Thursday, January 05, 2006

Kaine Taps Homer for Sec. Transportation

The Richmond Times-Dispatch reported this morning that Tim Kaine would announce today that Pierce R. Homer would be re-appointed Secretary of Transportation. Homer, as I observed in my latest column in the Bacon's Rebellion e-zine, has spearheaded the Warner administration strategy of inviting public-private partnerships to submit proposals for adding new transportation capacity and paying for it with tolls.

Presumably, Kaine's selection of Homer signals a desire for continuity with the Warner administration policy. Reporters Michael Hardy and Jeff E. Schapiro, who cite "advisors to Kaine," also list the following reasons why Kaine favored Homer:
  • The continuity provided by Homer frees Kaine to conduct a national search for a Virginia Department of Transportation commissioner to replace Philip Shucet.
  • Hiring the commissioner soon would "help make his case for an expensive transportation-improvement plan," which probably will include tolls and increased vehicle fees.
  • Homer's background as a lobbyist for Prince William County gives him familiarity with local land-use policy. Kaine has insisted that any long-range solution to the transportation crisis must address the disjunction between transportation and land use planning.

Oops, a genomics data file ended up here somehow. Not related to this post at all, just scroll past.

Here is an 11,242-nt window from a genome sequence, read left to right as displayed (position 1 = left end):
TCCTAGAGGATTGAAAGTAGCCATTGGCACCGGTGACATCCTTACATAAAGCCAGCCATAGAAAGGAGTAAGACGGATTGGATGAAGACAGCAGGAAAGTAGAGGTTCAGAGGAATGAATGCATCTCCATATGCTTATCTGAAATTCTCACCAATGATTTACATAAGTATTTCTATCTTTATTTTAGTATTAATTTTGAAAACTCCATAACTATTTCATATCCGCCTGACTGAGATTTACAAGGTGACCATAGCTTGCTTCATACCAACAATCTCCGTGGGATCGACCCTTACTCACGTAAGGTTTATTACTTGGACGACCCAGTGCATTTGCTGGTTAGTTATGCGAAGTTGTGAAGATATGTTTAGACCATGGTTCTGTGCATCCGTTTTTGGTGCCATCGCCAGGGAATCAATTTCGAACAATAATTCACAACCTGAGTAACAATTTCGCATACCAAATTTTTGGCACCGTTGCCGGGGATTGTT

I've had the opportunity to speak with Homer on a couple of occasions, and I've heard him deliver at least two speeches. That doesn't qualify me an expert on his thinking, but it does give me some insight. My impression is that Homer's emphasis is lining up private investment public-private partnerships, raising revenues through tolls, and increasing the capacity of the state's most congested transportation corridors -- Interstate-495, the Dulles Toll Road, I-66, I-395/I-95, Route 460, and I-81.

I haven't heard him express any concern about the potential land-use implications of these projects. That's not to say he doesn't have any concerns, just that I haven't heard them. It will be interesting to see how the Homer toll-and-build strategy reconciles with the Kaine land-use strategy.


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